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The Water Desalination Research & Development Program Newsletter * Special Edition * 1998

INTRODUCTION

Through the Water Desalination Research & Development (DesalR&D) Program, Reclamation is forming partnerships with private industry, universities, institutes, local communities, and other Federal laboratories to address a broad range of desalting and water treatment needs. For more information about the DesalR&D program, contact Kevin Price at 303-445-2260, or visit the DesalR&D web site at: http://www.usbr.gov/pmts/water/research/DWPR/. This special edition of Water from Water is prepared to provide you information related to the DesalR&D fiscal year 1999 pre-proposal solicitation package.

PRE-PROPOSAL SOLICITATION PACKAGE

The fiscal year 1999 DesalR&D pre-proposal solicitation package is now available. Requests for the pre-proposal solicitation packages must be made in writing to: Diana Mulligan, Bureau of Reclamation, Acquisition Operations Group, Code D-7810, Den Fed Ctr, PO Box 25007, Denver CO 80225; or by facsimile to 303-445-6345; or by E-mail to dmulligan@do.usbr.gov. Reference the DesalR&D Program Pre-Proposal in all requests. Telephone requests will not be honored. Complete information can be found on Reclamation's Acquisition and Assistance Management Services web site at: http://www.usbr.gov/aamsden/index.html and in the Commerce Business Daily posted 11/3/98. Pre-proposals are due no later than 12/17/98. Reclamation is soliciting proposals in 6 different research areas for projects of 12 months duration or less (follow-on funding may be available for successful projects). The award amount varies according to the area of interest. Offerors (other than academic institutions of higher learning) must be willing to cost-share 50-percent or more of the project cost, depending on the financial need of the project. Cost-sharing may be made through cash or in-kind contributions from the offeror, or third party non-Federal participants. Cost-sharing is not mandatory from academic institutions, but is strongly encouraged. Offerors proposing to provide additional cost-share will be given greater consideration. No profit or fee will be allowed. Patent rights for any developments will be retained by the research partner in accordance with provisions contained in the solicitation. Any responsible source, to include individuals, educational institutions, commercial or industrial organizations, private entities, public entities (including state and local), or Indian Tribal Governments may submit a pre-proposal. Federal agencies are not eligible to apply. Pre-proposals will be reviewed for overall scientific and/or technical merit, potential contributions to the DesalR&D program objectives, qualifications of the proposer, and reasonableness of the estimated costs. Meritorious pre-proposers will be encouraged to submit a full proposal. Submission of a pre-proposal is not mandatory; however, offerors are strongly encouraged to do so. Brief descriptions of each area of interest and their respective funding amounts are listed below. A generic list of examples of the types of research and development opportunities that may be considered is included with the packages. The examples in the packages may not necessarily be given preferential consideration over unspecified research that also meets the goals of the program. Solicitation packages for the full proposals will be issued on or about 2/28/99; with a due date of approximately 45 days after issuance. Due to current funding levels, pre-proposals submitted under Tasks B, C, and F will be combined for evaluation. For fiscal year 1999, Reclamation anticipates the award of a total of 2 or 3 financial assistance agreements within Tasks B, C, and F, with Federal funds of $40,000 to $50,000 awarded for each of the agreements.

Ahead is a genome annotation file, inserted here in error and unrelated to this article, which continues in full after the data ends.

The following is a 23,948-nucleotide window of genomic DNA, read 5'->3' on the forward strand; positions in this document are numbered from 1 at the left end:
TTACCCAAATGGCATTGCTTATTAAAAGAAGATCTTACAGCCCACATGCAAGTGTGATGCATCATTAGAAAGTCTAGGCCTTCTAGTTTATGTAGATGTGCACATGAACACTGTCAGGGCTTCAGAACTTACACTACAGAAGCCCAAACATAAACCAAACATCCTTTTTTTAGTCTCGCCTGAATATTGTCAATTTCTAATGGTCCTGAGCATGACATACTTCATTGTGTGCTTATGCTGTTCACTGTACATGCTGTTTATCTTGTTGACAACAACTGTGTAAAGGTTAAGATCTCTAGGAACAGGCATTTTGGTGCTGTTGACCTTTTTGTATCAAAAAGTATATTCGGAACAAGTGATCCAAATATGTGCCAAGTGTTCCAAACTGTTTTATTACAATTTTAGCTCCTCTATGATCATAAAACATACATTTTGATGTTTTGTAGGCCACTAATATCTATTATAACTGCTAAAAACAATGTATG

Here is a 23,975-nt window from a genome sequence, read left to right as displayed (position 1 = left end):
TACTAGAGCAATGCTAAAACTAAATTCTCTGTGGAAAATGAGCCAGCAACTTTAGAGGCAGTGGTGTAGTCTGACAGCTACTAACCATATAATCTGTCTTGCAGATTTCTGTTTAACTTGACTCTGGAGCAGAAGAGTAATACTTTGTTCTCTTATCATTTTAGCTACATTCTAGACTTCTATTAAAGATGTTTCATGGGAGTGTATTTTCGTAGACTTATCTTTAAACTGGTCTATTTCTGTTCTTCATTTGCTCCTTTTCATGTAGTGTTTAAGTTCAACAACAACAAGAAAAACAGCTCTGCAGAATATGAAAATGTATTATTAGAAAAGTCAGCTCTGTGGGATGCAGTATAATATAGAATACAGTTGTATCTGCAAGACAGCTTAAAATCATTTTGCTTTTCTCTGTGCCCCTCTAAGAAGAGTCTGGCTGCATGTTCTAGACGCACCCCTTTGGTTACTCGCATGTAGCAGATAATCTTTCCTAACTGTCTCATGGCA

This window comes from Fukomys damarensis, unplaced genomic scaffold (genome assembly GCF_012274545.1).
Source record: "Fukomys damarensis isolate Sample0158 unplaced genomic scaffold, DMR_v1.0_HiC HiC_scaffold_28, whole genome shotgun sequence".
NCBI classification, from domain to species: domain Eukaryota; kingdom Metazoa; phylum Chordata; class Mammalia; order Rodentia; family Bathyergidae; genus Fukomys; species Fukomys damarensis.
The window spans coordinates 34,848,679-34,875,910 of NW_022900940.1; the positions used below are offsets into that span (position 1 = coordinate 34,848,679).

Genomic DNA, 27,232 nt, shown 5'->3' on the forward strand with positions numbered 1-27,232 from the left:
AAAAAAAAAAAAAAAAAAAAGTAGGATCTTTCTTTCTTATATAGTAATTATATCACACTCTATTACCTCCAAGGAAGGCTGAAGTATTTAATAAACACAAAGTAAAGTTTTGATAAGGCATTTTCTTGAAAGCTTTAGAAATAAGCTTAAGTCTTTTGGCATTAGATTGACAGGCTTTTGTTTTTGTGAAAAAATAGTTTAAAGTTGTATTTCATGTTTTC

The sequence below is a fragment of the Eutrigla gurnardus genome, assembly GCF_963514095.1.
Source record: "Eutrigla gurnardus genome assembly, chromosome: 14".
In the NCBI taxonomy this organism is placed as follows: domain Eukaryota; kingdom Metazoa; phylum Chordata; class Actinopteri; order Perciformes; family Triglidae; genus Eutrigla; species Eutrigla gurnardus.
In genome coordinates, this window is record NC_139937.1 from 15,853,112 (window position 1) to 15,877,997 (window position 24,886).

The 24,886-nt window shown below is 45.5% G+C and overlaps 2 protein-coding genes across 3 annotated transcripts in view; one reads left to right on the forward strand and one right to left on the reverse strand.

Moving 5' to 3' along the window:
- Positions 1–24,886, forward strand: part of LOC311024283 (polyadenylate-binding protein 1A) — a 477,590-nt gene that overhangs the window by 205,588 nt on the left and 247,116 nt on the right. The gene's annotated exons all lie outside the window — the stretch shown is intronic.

TASK A - MEMBRANE PROCESS RESEARCH AND DEVELOPMENT STUDIES - The primary objective of this task is to reduce the cost and increase the ease of operation of membrane-based desalting and water treatment systems. Projects sponsored under this emphasis area can apply to any portion of a membrane treatment process including pretreatment related to membrane processes. In fiscal year 1999, Reclamation expects to make award of 1 to 2 financial assistance agreements, with Federal funds of $50,000 to $100,000 awarded for each of these agreements. Examples of these projects include but are not limited to (1) Development of membranes with improved properties, (2) Development of membranes with increased resistance to chlorine or other oxidants, (3) Development of ion- or component-specific membranes for reverse osmosis, electrodialysis, or other membrane-based processes, (4) Quality improvements in membrane element manufacture, (5) Research on techniques for membrane storage or preservation and for biological control during plant operation, (6) Studies on adhesion of foulant or other materials to membrane surfaces, (7) Studies on membrane cleaning, including frequency and effectiveness, (8) Development of improved membrane-containing element or stacks, (9) Increase of rates of mass transfer to membrane surfaces, (10) Studies on influence of minor components in groundwater on membrane properties, (11) Studies on pretreatment specifically for membrane processes, (12) Studies on presence and influence of biofilms on membranes, and (13) Development of investigative techniques relating to membranes and membrane processes.